Ozone produced by ozone generators and purifiers is a huge health concern. If you have respiratory issues, like COPD or Asthma, Ozone will ruin your day. Even if you don’t have a respiratory condition Ozone can irritate your eyes, throat, and lungs. However, not all ionic air purifiers produce Ozone. So we embarked on a journey to find the best ionizer equipped purifier. One that won’t produce dangerous levels of Ozone.
Before we move forward, let’s lay out what is acceptable when it comes to Ozone production. After all, many common household electronics produce Ozone, and from completely natural sources. The key is avoiding levels that could result in permanent lung damage or short term irritation. Both the EPA and California Air Resource board set levels for acceptable Ozone exposure. For our ionic purifier recommendations, we’ll use the 8-hour standard accepted by both agencies. Both organizations agree that levels below .070 parts per million (ppm) is acceptable.
You may also see this figure expressed in parts per billion (ppb). For reference, .070 ppm is the same as 70 ppb. Various studies point to increased health risks even at 50 ppb, so we will recommend air ionic purifiers that allow you to deactivate the built-in ionizer. That way if CARB and the EPA adjust their guidelines…or more studies show that <50ppb is dangerous you can eliminate exposure altogether.
When it comes to ionizer-equipped purifiers we think Alen’s Breathesmart line offers the best bang for your buck. For a reasonable price, the Fit50 version offers great looks (13 front panel designs), solid performance (900 Square Feet), and an optional filter gives is outstanding odor and gas fighting abilities (3 lbs of activated carbon).
It’s also well built, and just in case we’re wrong in that assertion Alen offers a lifetime warranty. Filters used by the Fit50 typically last 10-12 months. And, while they don’t overtly boast about how quiet it is… the Fit50 is pretty quiet. On low, its noise output measures a scant 32.4 dB. On its fourth and most vigorous setting it’s still pumping out fewer than 48dB (about the same as a box fan on low). It also moves a good amount of air. CFM ratings range between 110 and 231 cubic feet per minute.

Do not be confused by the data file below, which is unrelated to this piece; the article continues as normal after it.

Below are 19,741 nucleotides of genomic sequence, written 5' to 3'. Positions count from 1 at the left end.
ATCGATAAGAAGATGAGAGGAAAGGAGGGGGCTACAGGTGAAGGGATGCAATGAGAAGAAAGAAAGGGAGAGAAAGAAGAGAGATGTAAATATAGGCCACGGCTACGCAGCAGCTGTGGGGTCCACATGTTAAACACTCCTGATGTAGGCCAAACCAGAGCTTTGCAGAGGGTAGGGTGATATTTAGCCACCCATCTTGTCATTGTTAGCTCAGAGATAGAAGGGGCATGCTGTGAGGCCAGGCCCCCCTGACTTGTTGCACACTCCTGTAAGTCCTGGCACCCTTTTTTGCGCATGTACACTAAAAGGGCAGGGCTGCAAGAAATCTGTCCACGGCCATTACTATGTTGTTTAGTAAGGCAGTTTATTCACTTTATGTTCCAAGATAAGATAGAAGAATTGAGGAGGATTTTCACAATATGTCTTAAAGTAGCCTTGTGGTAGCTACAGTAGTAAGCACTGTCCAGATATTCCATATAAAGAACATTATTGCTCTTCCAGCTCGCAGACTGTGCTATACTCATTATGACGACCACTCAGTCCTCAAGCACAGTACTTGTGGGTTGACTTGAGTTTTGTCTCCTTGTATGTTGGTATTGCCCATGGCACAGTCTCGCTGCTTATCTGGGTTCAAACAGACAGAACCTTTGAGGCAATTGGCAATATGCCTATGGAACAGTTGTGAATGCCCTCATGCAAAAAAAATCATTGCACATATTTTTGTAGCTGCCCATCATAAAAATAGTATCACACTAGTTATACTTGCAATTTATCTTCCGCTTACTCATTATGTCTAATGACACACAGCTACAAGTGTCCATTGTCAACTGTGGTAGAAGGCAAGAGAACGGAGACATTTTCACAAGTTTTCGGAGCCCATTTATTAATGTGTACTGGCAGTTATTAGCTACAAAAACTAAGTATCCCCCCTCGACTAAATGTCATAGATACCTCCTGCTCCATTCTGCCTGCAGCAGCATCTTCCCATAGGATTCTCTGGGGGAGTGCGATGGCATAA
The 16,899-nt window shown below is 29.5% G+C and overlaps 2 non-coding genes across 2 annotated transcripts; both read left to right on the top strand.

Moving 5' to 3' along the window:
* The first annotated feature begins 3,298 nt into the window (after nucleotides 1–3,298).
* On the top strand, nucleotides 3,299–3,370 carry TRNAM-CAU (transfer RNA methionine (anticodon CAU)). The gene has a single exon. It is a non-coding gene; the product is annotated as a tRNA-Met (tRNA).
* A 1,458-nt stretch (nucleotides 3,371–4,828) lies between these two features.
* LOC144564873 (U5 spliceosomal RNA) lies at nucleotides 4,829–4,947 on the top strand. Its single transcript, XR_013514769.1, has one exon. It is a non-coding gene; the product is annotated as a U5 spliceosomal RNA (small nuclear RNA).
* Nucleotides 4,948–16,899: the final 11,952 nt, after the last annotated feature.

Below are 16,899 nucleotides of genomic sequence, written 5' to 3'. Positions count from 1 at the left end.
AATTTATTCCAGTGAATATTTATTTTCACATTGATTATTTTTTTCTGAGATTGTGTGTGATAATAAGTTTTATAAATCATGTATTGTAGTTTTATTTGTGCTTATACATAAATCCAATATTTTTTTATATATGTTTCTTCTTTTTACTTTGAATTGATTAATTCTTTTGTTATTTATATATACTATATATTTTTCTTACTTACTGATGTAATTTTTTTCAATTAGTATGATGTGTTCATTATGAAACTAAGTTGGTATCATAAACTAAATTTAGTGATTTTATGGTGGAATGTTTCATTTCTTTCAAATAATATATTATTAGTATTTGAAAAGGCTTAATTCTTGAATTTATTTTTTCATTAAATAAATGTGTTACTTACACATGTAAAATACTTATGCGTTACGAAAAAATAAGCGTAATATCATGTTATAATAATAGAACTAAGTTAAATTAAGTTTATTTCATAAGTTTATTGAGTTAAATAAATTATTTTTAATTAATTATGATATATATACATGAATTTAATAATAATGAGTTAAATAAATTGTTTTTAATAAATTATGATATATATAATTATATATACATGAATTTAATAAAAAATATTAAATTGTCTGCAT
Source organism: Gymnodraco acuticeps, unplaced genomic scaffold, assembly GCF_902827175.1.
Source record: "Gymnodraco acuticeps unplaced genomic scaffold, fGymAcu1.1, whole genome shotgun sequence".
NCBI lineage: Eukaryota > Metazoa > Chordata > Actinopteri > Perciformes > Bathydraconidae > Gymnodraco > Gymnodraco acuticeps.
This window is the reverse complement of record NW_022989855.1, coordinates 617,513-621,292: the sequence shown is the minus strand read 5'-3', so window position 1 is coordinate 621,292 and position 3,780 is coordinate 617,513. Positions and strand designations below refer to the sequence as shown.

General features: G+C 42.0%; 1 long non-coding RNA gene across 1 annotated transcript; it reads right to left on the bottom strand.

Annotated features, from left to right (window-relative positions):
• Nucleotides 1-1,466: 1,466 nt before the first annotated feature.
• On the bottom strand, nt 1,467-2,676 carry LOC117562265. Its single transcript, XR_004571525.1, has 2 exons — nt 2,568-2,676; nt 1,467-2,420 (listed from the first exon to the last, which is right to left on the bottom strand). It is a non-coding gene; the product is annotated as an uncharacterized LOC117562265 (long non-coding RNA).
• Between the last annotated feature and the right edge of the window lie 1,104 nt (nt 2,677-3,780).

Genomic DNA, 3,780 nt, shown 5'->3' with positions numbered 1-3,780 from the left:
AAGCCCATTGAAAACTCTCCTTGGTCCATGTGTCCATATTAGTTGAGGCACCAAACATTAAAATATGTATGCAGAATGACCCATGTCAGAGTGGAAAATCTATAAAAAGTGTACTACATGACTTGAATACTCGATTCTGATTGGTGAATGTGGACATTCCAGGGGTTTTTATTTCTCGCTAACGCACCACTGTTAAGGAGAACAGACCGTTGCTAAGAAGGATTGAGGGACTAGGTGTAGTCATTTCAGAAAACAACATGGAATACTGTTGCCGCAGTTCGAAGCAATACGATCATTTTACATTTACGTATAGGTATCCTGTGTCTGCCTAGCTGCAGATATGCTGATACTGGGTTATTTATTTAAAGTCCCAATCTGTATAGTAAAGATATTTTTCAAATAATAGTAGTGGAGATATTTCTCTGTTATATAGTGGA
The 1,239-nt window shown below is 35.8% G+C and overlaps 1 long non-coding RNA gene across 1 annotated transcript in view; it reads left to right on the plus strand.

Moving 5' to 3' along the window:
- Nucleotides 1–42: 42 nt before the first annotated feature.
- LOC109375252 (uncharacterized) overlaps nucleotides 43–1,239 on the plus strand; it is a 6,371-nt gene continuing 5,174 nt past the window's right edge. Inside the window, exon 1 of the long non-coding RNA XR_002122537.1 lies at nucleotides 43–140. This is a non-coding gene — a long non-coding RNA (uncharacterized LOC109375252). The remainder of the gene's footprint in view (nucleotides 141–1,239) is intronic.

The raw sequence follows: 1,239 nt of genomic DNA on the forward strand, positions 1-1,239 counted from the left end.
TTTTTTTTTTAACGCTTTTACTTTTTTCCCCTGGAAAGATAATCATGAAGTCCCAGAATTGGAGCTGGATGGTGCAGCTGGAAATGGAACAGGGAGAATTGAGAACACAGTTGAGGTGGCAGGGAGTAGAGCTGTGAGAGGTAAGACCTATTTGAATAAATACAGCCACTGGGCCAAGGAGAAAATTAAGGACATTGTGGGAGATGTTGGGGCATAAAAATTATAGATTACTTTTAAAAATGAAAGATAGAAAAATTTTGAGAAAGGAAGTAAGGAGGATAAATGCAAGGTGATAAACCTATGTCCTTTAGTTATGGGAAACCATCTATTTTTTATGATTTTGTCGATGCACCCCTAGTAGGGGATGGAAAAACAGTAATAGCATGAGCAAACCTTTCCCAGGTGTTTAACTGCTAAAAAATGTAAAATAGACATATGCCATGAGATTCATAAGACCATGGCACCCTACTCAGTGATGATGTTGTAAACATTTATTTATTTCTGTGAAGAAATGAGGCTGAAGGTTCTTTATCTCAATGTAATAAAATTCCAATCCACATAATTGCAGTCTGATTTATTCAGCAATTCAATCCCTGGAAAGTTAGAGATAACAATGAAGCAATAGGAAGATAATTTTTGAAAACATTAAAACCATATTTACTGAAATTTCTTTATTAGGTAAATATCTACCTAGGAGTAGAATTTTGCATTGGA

We discuss it’s merits and why we selected it in greater detail below. We discuss the entire Alen lineup in one of our purifier company profiles. If you look at the price and don’t have the cash or square footage to justify the expense check out Alen’s newest addition to the Breathesmart line; the Flex.
Alen Air Purifiers with built-in Ionizers
Alen’s purifiers are all ozone-safe and carry CARB certification. But, what’s more, surprising is that their purifiers exceed the .070 ppm standard. In fact, Alen units produce ozone emission concentrations below .050 parts per million.
Every Alen purifier currently available is equipped with an Ozone-safe ionizer. The ionizer is activated by a button on the various control panels. But, what we really like about Alen units is their performance and design.